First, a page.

JAN 20, 2019 04:37 PM PST

Astronomers Use Saturn's Rings to Precisely Calculate the Planet's Rate of Rotation

NASA’s Cassini spacecraft executed a suicidal death plunge into Saturn’s atmosphere in 2017, but years’ worth of scientific data amassed by the spacecraft’s onboard instruments throughout its venerable mission continues to fuel Saturn-centric discoveries to this very day.

One of the latest success stories comes by way of a team of researchers from the University of California - Santa Cruz. After painstakingly scrutinizing planetary ring data that had been collected by the Cassini spacecraft just before the mission ended, the team claims to have calculated the most accurate rate of rotation for Saturn to date.

A close-up of Saturn's rings, captured with the Cassini spacecraft before its plunge in 2017.

Image Credit: NASA/JPL/SSI/Emily Lakdawalla

Citing their findings, published just last week in the Astrophysical Journal, a full day on Saturn lasts about 10 hours, 33 minutes, and 38 seconds. The researchers calculated this figure after discerning eccentric wave patterns in Saturn’s planetary rings that were allegedly generated by internal oscillations from the planet itself.

To sum things up a bit, Saturn’s planetary rings are extraordinarily sensitive to vibrations generated by processes transpiring beneath the planet’s surface. Much like a domino effect, these internal mechanisms influence Saturn’s gravitational field.

As the researchers explain, Saturn’s rings behave much like a giant, planet-orbiting seismograph that records oscillations as the planet rotates. Any spacecraft equipped with the correct equipment can analyze these imperfections during routine observations, and that’s precisely what Cassini did before NASA concluded the mission.

"Particles in the rings feel this oscillation in the gravitational field. At places where this oscillation resonates with ring orbits, energy builds up and gets carried away as a wave," elucidated UC Santa Cruz researcher Christopher Mankovich, the lead author of the study.

Related: Some of the ripples in Saturn's rings are created by the gravity of a passing moon

Saturn is a gassy planet, which made discerning its rotation particularly challenging for many years. Unlike rocky Earth-like planets, we can’t observe Saturn’s physical surface features to determine how long it takes the planet to rotate; instead, another method is required.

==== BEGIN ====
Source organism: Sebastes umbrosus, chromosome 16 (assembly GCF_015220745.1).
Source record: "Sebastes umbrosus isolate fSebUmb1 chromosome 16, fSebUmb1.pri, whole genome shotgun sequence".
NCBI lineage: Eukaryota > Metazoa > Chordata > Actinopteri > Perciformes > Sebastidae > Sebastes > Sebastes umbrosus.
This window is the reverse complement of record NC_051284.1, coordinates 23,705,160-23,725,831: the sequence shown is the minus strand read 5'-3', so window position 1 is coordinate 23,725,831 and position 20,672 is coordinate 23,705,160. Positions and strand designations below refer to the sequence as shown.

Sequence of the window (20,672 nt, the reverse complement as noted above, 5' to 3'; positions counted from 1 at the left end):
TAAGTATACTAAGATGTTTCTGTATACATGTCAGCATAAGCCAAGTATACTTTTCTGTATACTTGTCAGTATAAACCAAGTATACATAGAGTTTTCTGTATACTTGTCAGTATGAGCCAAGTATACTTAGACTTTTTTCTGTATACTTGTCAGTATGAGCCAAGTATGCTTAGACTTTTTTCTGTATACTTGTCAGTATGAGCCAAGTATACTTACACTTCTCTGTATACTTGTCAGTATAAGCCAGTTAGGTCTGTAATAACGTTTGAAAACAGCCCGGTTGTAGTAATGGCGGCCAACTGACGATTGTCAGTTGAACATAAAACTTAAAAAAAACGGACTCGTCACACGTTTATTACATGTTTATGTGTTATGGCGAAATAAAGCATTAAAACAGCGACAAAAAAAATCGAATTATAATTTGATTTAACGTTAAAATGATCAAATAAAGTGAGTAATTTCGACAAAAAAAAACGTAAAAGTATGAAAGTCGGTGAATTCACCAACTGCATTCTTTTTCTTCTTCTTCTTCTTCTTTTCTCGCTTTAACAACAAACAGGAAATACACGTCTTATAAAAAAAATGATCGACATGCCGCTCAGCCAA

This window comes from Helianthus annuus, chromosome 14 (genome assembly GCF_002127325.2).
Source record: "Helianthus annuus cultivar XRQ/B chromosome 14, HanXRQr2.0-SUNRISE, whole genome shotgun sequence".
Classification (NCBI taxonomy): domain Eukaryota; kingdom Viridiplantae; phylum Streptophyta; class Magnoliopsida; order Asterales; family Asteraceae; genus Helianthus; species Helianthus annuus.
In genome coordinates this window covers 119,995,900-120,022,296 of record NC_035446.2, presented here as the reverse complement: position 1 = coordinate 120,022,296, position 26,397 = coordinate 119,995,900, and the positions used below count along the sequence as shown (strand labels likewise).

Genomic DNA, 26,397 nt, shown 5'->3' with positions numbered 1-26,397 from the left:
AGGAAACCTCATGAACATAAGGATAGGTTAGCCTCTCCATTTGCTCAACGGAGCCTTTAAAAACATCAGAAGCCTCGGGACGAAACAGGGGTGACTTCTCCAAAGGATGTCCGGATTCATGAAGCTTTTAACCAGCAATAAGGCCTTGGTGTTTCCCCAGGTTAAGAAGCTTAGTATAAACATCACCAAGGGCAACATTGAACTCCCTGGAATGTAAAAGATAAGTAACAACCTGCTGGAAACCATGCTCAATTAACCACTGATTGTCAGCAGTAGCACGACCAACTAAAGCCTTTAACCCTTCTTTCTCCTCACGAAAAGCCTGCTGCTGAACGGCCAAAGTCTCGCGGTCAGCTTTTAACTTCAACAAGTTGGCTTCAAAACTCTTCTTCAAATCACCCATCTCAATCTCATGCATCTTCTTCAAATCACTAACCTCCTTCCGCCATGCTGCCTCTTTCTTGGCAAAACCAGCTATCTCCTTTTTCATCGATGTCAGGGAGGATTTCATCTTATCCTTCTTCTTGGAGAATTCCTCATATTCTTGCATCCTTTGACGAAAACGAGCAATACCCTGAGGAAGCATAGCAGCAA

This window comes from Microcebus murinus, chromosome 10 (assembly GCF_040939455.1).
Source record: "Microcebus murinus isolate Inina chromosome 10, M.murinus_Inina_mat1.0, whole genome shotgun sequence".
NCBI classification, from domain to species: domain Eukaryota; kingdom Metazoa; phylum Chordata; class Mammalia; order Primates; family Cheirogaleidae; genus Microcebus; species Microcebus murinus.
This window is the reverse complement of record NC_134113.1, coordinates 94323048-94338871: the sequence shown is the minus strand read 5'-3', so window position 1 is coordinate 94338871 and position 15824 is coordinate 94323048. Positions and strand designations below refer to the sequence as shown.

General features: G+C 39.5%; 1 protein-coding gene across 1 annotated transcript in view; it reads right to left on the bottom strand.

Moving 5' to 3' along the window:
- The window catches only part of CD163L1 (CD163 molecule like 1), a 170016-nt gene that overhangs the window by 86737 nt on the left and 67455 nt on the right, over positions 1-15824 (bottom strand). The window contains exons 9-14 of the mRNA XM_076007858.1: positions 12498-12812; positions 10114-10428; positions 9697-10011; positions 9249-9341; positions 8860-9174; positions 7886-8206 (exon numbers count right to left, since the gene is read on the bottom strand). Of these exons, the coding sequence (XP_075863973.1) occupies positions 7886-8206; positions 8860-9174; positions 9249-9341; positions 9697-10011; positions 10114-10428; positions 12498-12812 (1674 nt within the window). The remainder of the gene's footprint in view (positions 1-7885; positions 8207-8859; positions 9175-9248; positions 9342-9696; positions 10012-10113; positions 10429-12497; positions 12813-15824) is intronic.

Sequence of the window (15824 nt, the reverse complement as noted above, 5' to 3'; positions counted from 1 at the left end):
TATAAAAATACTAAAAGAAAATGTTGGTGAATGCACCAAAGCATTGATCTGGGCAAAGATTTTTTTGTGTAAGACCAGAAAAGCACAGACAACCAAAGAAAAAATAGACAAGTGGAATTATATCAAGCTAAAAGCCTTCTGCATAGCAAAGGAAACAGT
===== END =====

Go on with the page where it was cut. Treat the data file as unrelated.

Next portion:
After the researchers realized how frequently Saturn’s oscillations were occurring in the planet’s C-ring, it gave them a tangible figure to use in computer models and discern Saturn’s rotation more accurately than ever before. What’s more is that the newly-estimated rate of rotation is said to be “several minutes” faster than initially thought.

"We now have the length of Saturn's day, when we thought we wouldn't be able to find it," added Linda Spilker, the project scientist of the Cassini mission. "They used the rings to peer into Saturn's interior, and out popped this long-sought, fundamental quality of the planet. And it's a really solid result. The rings held the answer."

Related: Saturn's rings won't be around forever, NASA says

Using Saturn’s rings to determine the planet’s rate of rotation isn’t a new concept by any stretch, but Cassini was the first spacecraft to provide detailed images of Saturn’s rings, making it conceivable to do so.

Being that this is the most accurate representation of Saturn’s rate of rotation to date, it should be interesting to see how long it will stand before some other astronomer claims an even more accurate result. Only time will tell, however.

Source: University of California – Santa Cruz, The Astrophysical Journal

About the Author
  • Fascinated by scientific discoveries and media, Anthony found his way here at LabRoots, where he would be able to dabble in the two. Anthony is a technology junkie that has vast experience in computer systems and automobile mechanics, as opposite as those sound.
You May Also Like
NOV 14, 2019
Space & Astronomy
NOV 14, 2019
SpaceX Lost Contact With 3 of its Starlink Internet Satellites
At the end of May, SpaceX launched a payload comprising of 60 Starlink internet satellites into space to develop the backbone for what the company envision...
NOV 14, 2019
Space & Astronomy
NOV 14, 2019
The 'Fulton Gap' Could Explain an Ongoing Question Regarding Planet Formation
When looking at the bulk of distant exoplanets discovered by astronomers over the years, one thing seems obvious: most of those are either smaller to or eq...
NOV 14, 2019
Space & Astronomy
NOV 14, 2019
How NASA's Dragonfly Mission Will Teach Us More About Titan
If you haven’t already heard, NASA is planning to launch a new mission dubbed Project Dragonfly, which will study Saturn’s moon Titan to learn...
NOV 14, 2019
Chemistry & Physics
NOV 14, 2019
2019 Nobel Prize in Physics: Exoplanets and the Evolution of Our Universe
This Tuesday, October 8th, the Nobel Prize committee announced the winners of this year's Physics Nobel. Canadian cosmologist James Peebles, alongside...
NOV 14, 2019
Space & Astronomy
NOV 14, 2019
NASA and SpaceX Reevaluate Commercial Crew Timeline
It appeared that there was recently some tension between NASA administrator Jim Bridenstine and SpaceX CEO Elon Musk regarding the American space agency&rs...
NOV 14, 2019
Space & Astronomy
NOV 14, 2019
Mercury to be Visible as it Transits the Sun on Monday
Earthlings are in for some celestial eye candy on Monday, November 11th. Mercury, the smallest of the solar system’s eight planets, is expected to be...
Loading Comments...